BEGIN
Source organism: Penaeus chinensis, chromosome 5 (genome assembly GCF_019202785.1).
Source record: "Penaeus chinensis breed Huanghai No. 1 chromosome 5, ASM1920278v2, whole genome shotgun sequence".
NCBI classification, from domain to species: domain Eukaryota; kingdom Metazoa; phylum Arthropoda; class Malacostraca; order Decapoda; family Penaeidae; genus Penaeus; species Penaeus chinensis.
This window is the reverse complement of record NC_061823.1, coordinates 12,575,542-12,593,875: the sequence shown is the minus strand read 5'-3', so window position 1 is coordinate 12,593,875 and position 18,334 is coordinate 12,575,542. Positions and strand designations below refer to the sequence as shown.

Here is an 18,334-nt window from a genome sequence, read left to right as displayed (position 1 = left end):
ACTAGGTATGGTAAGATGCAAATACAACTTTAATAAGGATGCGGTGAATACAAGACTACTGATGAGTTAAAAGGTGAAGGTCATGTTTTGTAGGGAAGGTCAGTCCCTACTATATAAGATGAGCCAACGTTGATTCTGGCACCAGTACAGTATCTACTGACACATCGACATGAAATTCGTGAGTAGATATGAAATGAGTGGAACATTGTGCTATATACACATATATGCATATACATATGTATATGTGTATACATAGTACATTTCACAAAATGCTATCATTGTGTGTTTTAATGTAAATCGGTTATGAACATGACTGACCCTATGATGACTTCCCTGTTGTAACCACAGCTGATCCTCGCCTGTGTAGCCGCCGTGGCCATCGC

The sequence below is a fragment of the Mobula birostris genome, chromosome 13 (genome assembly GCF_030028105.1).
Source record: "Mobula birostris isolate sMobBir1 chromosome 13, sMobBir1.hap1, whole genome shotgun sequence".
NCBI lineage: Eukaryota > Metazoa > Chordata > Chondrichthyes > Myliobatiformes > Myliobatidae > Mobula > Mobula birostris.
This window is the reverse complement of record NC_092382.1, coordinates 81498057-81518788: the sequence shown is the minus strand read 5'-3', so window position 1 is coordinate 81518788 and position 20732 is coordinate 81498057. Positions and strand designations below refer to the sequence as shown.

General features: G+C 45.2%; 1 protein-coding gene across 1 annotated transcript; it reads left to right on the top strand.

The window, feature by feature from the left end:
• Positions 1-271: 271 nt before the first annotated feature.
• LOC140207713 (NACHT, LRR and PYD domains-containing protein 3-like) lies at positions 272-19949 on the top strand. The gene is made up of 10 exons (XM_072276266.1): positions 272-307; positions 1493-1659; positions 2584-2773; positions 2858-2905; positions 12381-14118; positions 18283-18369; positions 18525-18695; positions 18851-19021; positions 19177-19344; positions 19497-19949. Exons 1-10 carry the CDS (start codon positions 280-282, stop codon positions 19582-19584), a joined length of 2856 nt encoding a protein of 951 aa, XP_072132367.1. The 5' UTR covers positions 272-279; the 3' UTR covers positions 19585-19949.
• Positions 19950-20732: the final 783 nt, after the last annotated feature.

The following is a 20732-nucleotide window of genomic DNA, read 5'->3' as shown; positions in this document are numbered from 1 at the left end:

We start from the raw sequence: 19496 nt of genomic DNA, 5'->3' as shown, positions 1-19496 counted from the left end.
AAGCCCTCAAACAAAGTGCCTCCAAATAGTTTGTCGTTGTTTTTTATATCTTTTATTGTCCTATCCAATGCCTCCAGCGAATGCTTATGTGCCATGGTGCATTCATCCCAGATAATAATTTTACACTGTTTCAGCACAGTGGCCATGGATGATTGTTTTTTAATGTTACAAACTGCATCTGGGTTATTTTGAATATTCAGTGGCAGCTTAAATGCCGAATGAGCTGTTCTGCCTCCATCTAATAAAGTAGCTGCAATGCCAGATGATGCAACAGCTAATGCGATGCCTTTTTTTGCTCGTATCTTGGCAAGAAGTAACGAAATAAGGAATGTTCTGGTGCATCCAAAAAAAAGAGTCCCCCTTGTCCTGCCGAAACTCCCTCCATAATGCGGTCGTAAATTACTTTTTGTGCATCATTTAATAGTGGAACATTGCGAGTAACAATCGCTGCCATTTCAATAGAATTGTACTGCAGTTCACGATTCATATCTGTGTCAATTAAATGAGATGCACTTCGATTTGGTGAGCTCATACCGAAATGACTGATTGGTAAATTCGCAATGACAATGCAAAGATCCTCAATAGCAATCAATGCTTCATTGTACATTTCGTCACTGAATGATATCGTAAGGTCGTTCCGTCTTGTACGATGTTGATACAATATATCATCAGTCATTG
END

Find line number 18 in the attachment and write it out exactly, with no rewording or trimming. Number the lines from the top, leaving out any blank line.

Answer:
AAGCCCTCAAACAAAGTGCCTCCAAATAGTTTGTCGTTGTTTTTTATATCTTTTATTGTCCTATCCAATGCCTCCAGCGAATGCTTATGTGCCATGGTGCATTCATCCCAGATAATAATTTTACACTGTTTCAGCACAGTGGCCATGGATGATTGTTTTTTAATGTTACAAACTGCATCTGGGTTATTTTGAATATTCAGTGGCAGCTTAAATGCCGAATGAGCTGTTCTGCCTCCATCTAATAAAGTAGCTGCAATGCCAGATGATGCAACAGCTAATGCGATGCCTTTTTTTGCTCGTATCTTGGCAAGAAGTAACGAAATAAGGAATGTTCTGGTGCATCCAAAAAAAAGAGTCCCCCTTGTCCTGCCGAAACTCCCTCCATAATGCGGTCGTAAATTACTTTTTGTGCATCATTTAATAGTGGAACATTGCGAGTAACAATCGCTGCCATTTCAATAGAATTGTACTGCAGTTCACGATTCATATCTGTGTCAATTAAATGAGATGCACTTCGATTTGGTGAGCTCATACCGAAATGACTGATTGGTAAATTCGCAATGACAATGCAAAGATCCTCAATAGCAATCAATGCTTCATTGTACATTTCGTCACTGAATGATATCGTAAGGTCGTTCCGTCTTGTACGATGTTGATACAATATATCATCAGTCATTG